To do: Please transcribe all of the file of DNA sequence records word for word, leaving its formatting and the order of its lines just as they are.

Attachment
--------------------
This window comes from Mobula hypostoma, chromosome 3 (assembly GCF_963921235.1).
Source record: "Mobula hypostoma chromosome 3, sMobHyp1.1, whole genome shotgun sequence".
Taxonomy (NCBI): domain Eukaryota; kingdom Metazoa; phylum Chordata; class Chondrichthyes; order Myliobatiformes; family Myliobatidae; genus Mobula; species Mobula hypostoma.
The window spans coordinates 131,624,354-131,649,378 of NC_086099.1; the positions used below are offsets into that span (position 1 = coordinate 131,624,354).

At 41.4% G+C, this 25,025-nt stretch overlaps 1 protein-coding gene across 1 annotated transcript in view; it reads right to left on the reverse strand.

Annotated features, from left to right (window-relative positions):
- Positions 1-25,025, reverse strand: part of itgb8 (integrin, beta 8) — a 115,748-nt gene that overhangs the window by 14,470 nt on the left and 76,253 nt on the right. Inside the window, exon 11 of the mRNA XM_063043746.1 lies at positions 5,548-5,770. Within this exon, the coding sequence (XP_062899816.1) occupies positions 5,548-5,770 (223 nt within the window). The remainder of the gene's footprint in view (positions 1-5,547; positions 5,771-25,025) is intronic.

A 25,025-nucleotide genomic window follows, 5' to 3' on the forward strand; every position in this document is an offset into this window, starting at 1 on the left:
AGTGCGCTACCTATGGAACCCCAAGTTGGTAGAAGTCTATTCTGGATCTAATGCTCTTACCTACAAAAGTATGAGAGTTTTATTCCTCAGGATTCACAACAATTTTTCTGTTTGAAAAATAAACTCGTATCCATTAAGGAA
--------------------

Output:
This window comes from Mobula hypostoma, chromosome 3 (assembly GCF_963921235.1).
Source record: "Mobula hypostoma chromosome 3, sMobHyp1.1, whole genome shotgun sequence".
Taxonomy (NCBI): domain Eukaryota; kingdom Metazoa; phylum Chordata; class Chondrichthyes; order Myliobatiformes; family Myliobatidae; genus Mobula; species Mobula hypostoma.
The window spans coordinates 131,624,354-131,649,378 of NC_086099.1; the positions used below are offsets into that span (position 1 = coordinate 131,624,354).

At 41.4% G+C, this 25,025-nt stretch overlaps 1 protein-coding gene across 1 annotated transcript in view; it reads right to left on the reverse strand.

Annotated features, from left to right (window-relative positions):
- Positions 1-25,025, reverse strand: part of itgb8 (integrin, beta 8) — a 115,748-nt gene that overhangs the window by 14,470 nt on the left and 76,253 nt on the right. Inside the window, exon 11 of the mRNA XM_063043746.1 lies at positions 5,548-5,770. Within this exon, the coding sequence (XP_062899816.1) occupies positions 5,548-5,770 (223 nt within the window). The remainder of the gene's footprint in view (positions 1-5,547; positions 5,771-25,025) is intronic.

A 25,025-nucleotide genomic window follows, 5' to 3' on the forward strand; every position in this document is an offset into this window, starting at 1 on the left:
AGTGCGCTACCTATGGAACCCCAAGTTGGTAGAAGTCTATTCTGGATCTAATGCTCTTACCTACAAAAGTATGAGAGTTTTATTCCTCAGGATTCACAACAATTTTTCTGTTTGAAAAATAAACTCGTATCCATTAAGGAA